Prolonged mild hypoxia results in an increase in brain capillary density as an integral part of the acclimatization process. There are 2 major pathways responsible for brain angiogenesis: a hypoxia- inducible factor-1 (HIF-1?) dependent upregulation of vascular endothelial growth factor (VEGF), and a HIF-1? independent upregulation of cycloxygenase-2 (COX-2) and angiopoietin-2 (Ang-2). Upon return to normoxia, the capillary density returns to pre-hypoxic baseline through an angiolytic mechanism. The dynamic changes in the capillary density in response to changes in oxygen availability have led to the concept of angioplasticity which describes a balance between angiogenesis and angiolysis driven by the availability of oxygen/glucose with respect to energy demand. The long term goals of these investigations are to understand and to be able to manipulate the molecular mechanisms responsible for microvascular remodeling in the brain. These mechanisms that allow the neurovascular unit to adapt to environmental challenges are also likely to be involved in the vascular remodeling that occurs with learning, and which may be diminished with age. These processes can have an important contribution to the pathophysiology of ischemia and other metabolic and oxidative stresses. In this proposal we seek to identify the relative roles of the components of the neurovascular unit: neurons, astrocytes and endothelial cells in the regulation of the major modulatory molecules: HIF-1, HIF-2 and COX-2 that govern angiogenesis. The primary approach will be to use specific transgenic mice to isolate the cell-type specific modulators to determine their interrelationships.
The specific aims are organized to elucidate the role of neuronal HIF-1, astrocytic HIF-2, and endothelial COX-2 in angiogenesis and, in addition, the role of endothelial COX-2 in angiolysis.
Exposure of mice to a simulated high altitude environment leads to an increase in the density of brain microvessels. In the previous years of the project we have found that the process of capillary growth is dependent on a number of molecules that act as oxygen sensors and that produce growth factors and other mediators that control the growth and death of capillaries. This new application proposes to gain a deeper understanding of the processes that control and maintain capillary density because this new information may prove useful for designing strategies for treatment of many neurodegenerative diseases such as dementia, tumors and stroke.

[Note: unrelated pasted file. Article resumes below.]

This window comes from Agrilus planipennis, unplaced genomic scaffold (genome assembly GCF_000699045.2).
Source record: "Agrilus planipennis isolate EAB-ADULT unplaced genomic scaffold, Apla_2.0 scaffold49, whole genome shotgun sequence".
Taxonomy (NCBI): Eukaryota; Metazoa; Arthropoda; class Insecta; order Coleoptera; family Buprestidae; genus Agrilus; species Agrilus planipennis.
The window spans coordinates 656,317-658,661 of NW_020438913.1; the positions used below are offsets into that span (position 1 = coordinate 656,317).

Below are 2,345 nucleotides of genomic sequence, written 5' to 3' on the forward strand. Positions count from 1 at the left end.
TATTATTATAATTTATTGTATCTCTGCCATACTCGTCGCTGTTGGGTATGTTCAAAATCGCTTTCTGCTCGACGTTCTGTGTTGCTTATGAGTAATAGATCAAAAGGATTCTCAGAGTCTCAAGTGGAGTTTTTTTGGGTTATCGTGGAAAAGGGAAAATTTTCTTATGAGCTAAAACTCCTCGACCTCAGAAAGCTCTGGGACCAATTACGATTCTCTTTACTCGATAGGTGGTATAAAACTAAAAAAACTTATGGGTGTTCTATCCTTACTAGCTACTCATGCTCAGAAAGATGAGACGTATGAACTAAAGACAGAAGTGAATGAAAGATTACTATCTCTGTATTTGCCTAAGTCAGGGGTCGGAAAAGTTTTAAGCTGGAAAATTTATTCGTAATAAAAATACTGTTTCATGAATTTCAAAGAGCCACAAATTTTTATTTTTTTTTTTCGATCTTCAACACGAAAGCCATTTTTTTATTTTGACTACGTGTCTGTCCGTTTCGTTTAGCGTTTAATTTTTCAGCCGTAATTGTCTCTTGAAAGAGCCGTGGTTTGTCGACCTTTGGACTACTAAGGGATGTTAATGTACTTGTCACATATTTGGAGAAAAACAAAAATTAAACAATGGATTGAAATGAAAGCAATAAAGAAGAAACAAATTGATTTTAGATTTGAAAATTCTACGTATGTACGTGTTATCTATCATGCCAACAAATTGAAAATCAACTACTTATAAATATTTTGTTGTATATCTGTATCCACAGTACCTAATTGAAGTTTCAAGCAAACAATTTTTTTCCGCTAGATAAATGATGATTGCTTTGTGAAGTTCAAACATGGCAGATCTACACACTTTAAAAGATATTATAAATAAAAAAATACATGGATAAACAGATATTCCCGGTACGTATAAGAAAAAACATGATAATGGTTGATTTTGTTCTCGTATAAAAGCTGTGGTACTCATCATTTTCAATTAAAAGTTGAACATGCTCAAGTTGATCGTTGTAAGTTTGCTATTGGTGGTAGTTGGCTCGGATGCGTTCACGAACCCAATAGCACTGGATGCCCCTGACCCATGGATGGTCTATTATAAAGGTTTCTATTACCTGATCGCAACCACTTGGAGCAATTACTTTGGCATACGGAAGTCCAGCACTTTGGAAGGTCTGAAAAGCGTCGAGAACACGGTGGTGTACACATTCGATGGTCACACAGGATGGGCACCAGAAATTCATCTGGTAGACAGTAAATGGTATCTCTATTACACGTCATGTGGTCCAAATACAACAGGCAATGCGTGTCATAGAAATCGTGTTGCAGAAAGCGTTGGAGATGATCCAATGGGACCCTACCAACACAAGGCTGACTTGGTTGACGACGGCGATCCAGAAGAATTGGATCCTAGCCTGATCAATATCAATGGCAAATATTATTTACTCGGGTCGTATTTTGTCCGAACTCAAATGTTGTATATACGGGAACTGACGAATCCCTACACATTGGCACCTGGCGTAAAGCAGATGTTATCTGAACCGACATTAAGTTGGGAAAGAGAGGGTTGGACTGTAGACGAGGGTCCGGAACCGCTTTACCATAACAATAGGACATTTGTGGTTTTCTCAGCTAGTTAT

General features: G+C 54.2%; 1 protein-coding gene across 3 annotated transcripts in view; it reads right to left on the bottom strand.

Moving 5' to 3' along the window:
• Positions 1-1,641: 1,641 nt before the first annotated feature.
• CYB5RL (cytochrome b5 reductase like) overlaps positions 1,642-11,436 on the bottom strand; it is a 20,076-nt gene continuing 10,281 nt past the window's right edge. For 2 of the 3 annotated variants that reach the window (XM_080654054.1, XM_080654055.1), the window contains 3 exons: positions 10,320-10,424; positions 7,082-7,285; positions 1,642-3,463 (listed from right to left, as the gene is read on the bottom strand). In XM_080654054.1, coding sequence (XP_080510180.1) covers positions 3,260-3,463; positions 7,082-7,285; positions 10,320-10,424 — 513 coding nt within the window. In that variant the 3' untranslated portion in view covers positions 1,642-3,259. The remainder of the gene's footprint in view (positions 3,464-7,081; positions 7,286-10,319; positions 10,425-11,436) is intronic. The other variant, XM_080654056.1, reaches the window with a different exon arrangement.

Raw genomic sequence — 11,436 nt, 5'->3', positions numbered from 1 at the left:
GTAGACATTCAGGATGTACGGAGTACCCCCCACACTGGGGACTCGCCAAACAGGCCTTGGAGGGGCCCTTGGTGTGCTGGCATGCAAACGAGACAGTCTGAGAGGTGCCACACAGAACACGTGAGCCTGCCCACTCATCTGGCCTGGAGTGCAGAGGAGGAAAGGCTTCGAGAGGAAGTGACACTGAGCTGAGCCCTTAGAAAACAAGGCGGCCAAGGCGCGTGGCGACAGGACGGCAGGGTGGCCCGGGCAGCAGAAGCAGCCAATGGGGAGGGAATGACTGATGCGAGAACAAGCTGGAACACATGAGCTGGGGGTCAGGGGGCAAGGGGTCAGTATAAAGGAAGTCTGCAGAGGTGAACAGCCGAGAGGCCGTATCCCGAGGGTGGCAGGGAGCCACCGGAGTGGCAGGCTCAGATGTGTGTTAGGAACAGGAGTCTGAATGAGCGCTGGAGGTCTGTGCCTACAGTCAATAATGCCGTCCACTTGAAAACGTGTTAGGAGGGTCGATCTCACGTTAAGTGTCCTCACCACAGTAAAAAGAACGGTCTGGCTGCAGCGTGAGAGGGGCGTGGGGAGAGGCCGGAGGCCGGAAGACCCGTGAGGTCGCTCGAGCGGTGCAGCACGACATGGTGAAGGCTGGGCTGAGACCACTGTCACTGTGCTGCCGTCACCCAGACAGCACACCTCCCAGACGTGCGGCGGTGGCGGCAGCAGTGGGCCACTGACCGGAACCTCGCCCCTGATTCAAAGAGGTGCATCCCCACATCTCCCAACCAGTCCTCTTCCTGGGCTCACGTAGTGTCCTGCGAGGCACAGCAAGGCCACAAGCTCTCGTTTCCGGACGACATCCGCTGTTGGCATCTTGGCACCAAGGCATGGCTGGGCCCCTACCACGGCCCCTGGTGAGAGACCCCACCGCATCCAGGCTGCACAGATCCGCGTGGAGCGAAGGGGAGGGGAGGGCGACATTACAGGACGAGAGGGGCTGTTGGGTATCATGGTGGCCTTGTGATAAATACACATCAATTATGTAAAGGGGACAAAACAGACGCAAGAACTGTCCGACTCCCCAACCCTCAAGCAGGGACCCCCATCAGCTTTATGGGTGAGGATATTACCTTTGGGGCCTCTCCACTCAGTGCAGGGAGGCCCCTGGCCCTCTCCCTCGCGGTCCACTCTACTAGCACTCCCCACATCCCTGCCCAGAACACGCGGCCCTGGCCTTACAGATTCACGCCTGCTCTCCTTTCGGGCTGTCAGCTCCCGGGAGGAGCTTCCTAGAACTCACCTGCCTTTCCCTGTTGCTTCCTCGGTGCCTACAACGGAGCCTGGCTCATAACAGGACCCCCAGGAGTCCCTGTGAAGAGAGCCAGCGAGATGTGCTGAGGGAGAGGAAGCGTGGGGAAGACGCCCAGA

|Tsipis, Constantinos P; Sun, Xiaoyan; Xu, Kui et al. (2014) Hypoxia-induced angiogenesis and capillary density determination. Methods Mol Biol 1135:69-80|
|Xu, Kui; Lamanna, Joseph C (2014) Short-term hypoxic preconditioning improved survival following cardiac arrest and resuscitation in rats. Adv Exp Med Biol 812:309-15|
|Benderro, Girriso F; LaManna, Joseph C (2014) HIF-1?/COX-2 expression and mouse brain capillary remodeling during prolonged moderate hypoxia and subsequent re-oxygenation. Brain Res 1569:41-7|
|Sun, Xiaoyan; Tsipis, Constantinos P; Benderro, Girriso F et al. (2014) Defining the role of HIF and its downstream mediators in hypoxic-induced cerebral angiogenesis. Methods Mol Biol 1135:251-60|
|Xu, Kui; Bhupanapadu Sunkesula, Solomon Raju; Huang, Pengjing et al. (2013) Early life hypoxic or hypoxic/hypercapnic stress alters acute ventilatory sensitivity in adult mice. Adv Exp Med Biol 765:351-5|
|Benderro, Girriso F; Tsipis, Constantinos P; Sun, Xiaoyan et al. (2013) Increased HIF-1* and HIF-2* accumulation, but decreased microvascular density, in chronic hyperoxia and hypercapnia in the mouse cerebral cortex. Adv Exp Med Biol 789:29-35|
|Benderro, Girriso F; LaManna, Joseph C (2013) Kidney EPO expression during chronic hypoxia in aged mice. Adv Exp Med Biol 765:9-14|
|Lamanna, Joseph C (2012) Angioplasticity and cerebrovascular remodeling. Adv Exp Med Biol 737:13-7|
|Benderro, Girriso F; Lamanna, Joseph C (2011) Hypoxia-induced angiogenesis is delayed in aging mouse brain. Brain Res 1389:50-60|
|Liu, Y; Xu, K; Chen, L M et al. (2010) Distribution of NBCn2 (SLC4A10) splice variants in mouse brain. Neuroscience 169:951-64|
Showing the most recent 10 out of 41 publications